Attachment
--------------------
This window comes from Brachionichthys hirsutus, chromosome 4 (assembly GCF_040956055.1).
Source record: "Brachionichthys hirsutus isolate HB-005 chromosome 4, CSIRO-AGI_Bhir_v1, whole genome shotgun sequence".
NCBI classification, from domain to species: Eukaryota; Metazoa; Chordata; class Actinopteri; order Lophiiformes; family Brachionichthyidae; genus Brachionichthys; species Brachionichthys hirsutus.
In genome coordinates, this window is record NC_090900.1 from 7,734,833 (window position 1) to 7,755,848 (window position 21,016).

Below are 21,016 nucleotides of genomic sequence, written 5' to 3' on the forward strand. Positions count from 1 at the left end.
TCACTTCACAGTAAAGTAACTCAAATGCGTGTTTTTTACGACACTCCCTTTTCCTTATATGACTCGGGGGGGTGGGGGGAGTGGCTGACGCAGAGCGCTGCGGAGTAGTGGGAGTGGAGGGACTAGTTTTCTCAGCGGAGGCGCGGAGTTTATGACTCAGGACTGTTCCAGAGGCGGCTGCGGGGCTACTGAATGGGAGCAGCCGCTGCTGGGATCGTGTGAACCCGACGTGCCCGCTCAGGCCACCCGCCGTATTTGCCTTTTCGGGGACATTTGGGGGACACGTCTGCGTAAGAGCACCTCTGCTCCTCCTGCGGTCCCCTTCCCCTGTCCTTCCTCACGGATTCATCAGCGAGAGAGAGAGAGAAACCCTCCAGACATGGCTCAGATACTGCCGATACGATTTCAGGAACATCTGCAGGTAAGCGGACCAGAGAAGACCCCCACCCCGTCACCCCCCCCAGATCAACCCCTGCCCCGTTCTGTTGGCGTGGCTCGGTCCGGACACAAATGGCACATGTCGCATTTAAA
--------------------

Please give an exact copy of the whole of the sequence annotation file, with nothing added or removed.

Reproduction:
This window comes from Brachionichthys hirsutus, chromosome 4 (assembly GCF_040956055.1).
Source record: "Brachionichthys hirsutus isolate HB-005 chromosome 4, CSIRO-AGI_Bhir_v1, whole genome shotgun sequence".
NCBI classification, from domain to species: Eukaryota; Metazoa; Chordata; class Actinopteri; order Lophiiformes; family Brachionichthyidae; genus Brachionichthys; species Brachionichthys hirsutus.
In genome coordinates, this window is record NC_090900.1 from 7,734,833 (window position 1) to 7,755,848 (window position 21,016).

Below are 21,016 nucleotides of genomic sequence, written 5' to 3' on the forward strand. Positions count from 1 at the left end.
TCACTTCACAGTAAAGTAACTCAAATGCGTGTTTTTTACGACACTCCCTTTTCCTTATATGACTCGGGGGGGTGGGGGGAGTGGCTGACGCAGAGCGCTGCGGAGTAGTGGGAGTGGAGGGACTAGTTTTCTCAGCGGAGGCGCGGAGTTTATGACTCAGGACTGTTCCAGAGGCGGCTGCGGGGCTACTGAATGGGAGCAGCCGCTGCTGGGATCGTGTGAACCCGACGTGCCCGCTCAGGCCACCCGCCGTATTTGCCTTTTCGGGGACATTTGGGGGACACGTCTGCGTAAGAGCACCTCTGCTCCTCCTGCGGTCCCCTTCCCCTGTCCTTCCTCACGGATTCATCAGCGAGAGAGAGAGAGAAACCCTCCAGACATGGCTCAGATACTGCCGATACGATTTCAGGAACATCTGCAGGTAAGCGGACCAGAGAAGACCCCCACCCCGTCACCCCCCCCAGATCAACCCCTGCCCCGTTCTGTTGGCGTGGCTCGGTCCGGACACAAATGGCACATGTCGCATTTAAA